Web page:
A: The things we look for are deteriorating fundamentals -- things like decelerating sales and EPS growth, falling margins, and declining returns on capital. So we're looking for a highly valued stock that has a way to fall. We don't like to talk about specific names that we're short but would suggest there are some excesses in technology where the fundamentals are deteriorating rapidly.

Q: Jim, can you tell us some of the companies you like these days? You mentioned that your list of long names is getting longer.

A: Cyclical names -- those that would respond to Fed easing -- include retailers, and there are many high-quality ones to choose from. Some that we like and are looking at include Family Dollar (FDO), Abercrombie & Fitch (ANF), and BJ's Wholesale Club (BJ), just to name a few.

Q: Why do you like retailers if there's a possibility that a recession in the second quarter could spoil the year?

A: If there's a recession, almost all companies across all industries are likely to miss their numbers. But as long as Greenspan keeps lowering rates, people are likely to look through weak near-term earnings of retailers to what are the expected better days ahead.

Q: Do you think it's time to get out of telecom -- Nokia (NOK), Ericsson (ERICY)?

A: No. The growth of cell phones and its infrastructure means it's a good place to be. The stocks seem to reflect the near-term uncertainties.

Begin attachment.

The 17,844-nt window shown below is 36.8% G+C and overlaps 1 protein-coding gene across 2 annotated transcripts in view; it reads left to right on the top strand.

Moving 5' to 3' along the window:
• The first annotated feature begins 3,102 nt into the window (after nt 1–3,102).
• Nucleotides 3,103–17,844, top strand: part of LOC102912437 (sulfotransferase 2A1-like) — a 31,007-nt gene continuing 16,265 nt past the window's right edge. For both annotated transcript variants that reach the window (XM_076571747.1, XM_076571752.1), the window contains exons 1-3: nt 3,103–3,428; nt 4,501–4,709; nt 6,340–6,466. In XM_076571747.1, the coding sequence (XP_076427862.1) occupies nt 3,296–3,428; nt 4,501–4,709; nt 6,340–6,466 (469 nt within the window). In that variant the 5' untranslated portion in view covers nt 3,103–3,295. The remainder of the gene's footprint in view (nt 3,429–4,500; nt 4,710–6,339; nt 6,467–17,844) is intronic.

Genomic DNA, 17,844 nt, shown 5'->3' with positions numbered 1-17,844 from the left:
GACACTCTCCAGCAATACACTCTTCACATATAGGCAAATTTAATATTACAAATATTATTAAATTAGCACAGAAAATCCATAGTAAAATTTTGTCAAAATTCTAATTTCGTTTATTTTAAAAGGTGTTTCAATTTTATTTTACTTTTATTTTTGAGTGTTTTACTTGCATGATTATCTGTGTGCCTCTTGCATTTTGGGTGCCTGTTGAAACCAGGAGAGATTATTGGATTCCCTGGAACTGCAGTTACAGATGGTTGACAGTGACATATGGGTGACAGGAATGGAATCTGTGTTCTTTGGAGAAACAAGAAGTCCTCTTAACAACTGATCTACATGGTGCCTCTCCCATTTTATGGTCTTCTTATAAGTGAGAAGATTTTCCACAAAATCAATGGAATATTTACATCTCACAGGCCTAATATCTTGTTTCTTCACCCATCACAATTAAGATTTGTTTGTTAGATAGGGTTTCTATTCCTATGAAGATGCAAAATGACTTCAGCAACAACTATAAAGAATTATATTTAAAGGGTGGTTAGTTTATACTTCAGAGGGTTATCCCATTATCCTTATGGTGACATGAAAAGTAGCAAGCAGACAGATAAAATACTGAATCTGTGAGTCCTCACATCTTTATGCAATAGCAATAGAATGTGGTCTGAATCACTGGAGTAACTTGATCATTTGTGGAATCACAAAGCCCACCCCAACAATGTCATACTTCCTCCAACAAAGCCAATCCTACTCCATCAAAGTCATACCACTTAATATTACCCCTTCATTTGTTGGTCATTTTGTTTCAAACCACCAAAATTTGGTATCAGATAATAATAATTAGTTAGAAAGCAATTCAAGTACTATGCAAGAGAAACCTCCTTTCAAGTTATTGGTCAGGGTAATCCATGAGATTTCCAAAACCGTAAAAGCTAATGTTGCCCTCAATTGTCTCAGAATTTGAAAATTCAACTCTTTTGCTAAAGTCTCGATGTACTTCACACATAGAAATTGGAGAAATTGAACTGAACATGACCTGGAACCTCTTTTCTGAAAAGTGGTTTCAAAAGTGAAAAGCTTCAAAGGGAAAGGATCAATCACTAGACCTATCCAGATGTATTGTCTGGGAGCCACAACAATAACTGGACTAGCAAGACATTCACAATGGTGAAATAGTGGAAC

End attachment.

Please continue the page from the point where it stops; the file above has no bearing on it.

Q: Jim, what do you think of storage stocks? Are there any small-cap names you're focused on? Any up-and-comers that could be competition to EMC (EMC) or Brocade (BRCD)?

A: Last year, we did quite well owning some of the fiber-channel plays, including QLogic (QLGC) and Emulex (EMLX). However, we're currently not involved in that sector.

Q: What three things are paramount for a stock to rate consideration for an EGM hedge fund?

A: Good question. First: Improving fundamentals. Two: We like to see a good business -- good management, positive cash flow, little debt. Third: It has to have at least 50% or more appreciation potential.

Q: How's appreciation potential figured?

A: We actually look at the future earnings potential and apply a reasonable p-e multiple to arrive at price targets.

Q: Do you do any global investment plays or currency plays à la Soros?

A: Absolutely not. Everything EGM does is domestically focused.

Q: Fill us in on the sectors you like best for now.

A: One is retailers, which I mentioned. We're nibbling at selected tech stocks. We still have some health-care exposure, and we have a number of special situations or turnarounds.

Q: Any specifics on special situations and turnarounds?

A: Two of them we like right now include Mattel (MAT), with a new management team, and Barbie, Hot Wheels, and Fisher-Price had a relatively good Christmas. The other is National Data. NDC is splitting up into two companies in February, and this will truly be an example where the two parts are worth significantly more than the whole.

Q: What are your favorites in health care?

A: We like some of the nursing homes and Quintiles Transnational (QTRN).

Q: Can we pin you down to two closing forecasts? The interest-rate cut next week -- 1/4 or 1/2 percentage point? And what kind of numbers could we see on the Nasdaq and Dow by June?

A: My guess is a 25-basis-point cut and 11,000 on the Dow and 3,000 for the Nasdaq.